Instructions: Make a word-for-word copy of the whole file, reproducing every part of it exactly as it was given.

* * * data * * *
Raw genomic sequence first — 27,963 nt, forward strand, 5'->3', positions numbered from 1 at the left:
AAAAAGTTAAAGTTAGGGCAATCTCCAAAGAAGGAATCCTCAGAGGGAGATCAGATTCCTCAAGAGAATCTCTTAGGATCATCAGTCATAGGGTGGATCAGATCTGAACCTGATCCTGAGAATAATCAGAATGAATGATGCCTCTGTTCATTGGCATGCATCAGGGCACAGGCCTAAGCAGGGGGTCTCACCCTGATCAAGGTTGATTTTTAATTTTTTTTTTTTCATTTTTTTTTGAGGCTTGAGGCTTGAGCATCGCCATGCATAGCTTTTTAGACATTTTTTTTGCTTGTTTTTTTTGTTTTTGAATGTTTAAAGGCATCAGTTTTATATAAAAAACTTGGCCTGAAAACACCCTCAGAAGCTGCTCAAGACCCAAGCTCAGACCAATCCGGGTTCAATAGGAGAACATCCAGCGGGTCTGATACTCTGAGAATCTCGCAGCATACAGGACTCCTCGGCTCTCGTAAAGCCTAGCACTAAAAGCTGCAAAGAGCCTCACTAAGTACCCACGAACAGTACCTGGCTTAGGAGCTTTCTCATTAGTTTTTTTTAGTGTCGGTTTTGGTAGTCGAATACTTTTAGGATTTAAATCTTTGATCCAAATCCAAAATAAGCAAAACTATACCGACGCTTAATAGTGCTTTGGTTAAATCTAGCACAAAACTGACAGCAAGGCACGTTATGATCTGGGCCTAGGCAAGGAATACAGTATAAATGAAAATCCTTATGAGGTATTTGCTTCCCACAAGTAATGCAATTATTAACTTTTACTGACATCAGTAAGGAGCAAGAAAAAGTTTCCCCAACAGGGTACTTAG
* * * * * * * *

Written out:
Raw genomic sequence first — 27,963 nt, forward strand, 5'->3', positions numbered from 1 at the left:
AAAAAGTTAAAGTTAGGGCAATCTCCAAAGAAGGAATCCTCAGAGGGAGATCAGATTCCTCAAGAGAATCTCTTAGGATCATCAGTCATAGGGTGGATCAGATCTGAACCTGATCCTGAGAATAATCAGAATGAATGATGCCTCTGTTCATTGGCATGCATCAGGGCACAGGCCTAAGCAGGGGGTCTCACCCTGATCAAGGTTGATTTTTAATTTTTTTTTTTTCATTTTTTTTTGAGGCTTGAGGCTTGAGCATCGCCATGCATAGCTTTTTAGACATTTTTTTTGCTTGTTTTTTTTGTTTTTGAATGTTTAAAGGCATCAGTTTTATATAAAAAACTTGGCCTGAAAACACCCTCAGAAGCTGCTCAAGACCCAAGCTCAGACCAATCCGGGTTCAATAGGAGAACATCCAGCGGGTCTGATACTCTGAGAATCTCGCAGCATACAGGACTCCTCGGCTCTCGTAAAGCCTAGCACTAAAAGCTGCAAAGAGCCTCACTAAGTACCCACGAACAGTACCTGGCTTAGGAGCTTTCTCATTAGTTTTTTTTAGTGTCGGTTTTGGTAGTCGAATACTTTTAGGATTTAAATCTTTGATCCAAATCCAAAATAAGCAAAACTATACCGACGCTTAATAGTGCTTTGGTTAAATCTAGCACAAAACTGACAGCAAGGCACGTTATGATCTGGGCCTAGGCAAGGAATACAGTATAAATGAAAATCCTTATGAGGTATTTGCTTCCCACAAGTAATGCAATTATTAACTTTTACTGACATCAGTAAGGAGCAAGAAAAAGTTTCCCCAACAGGGTACTTAG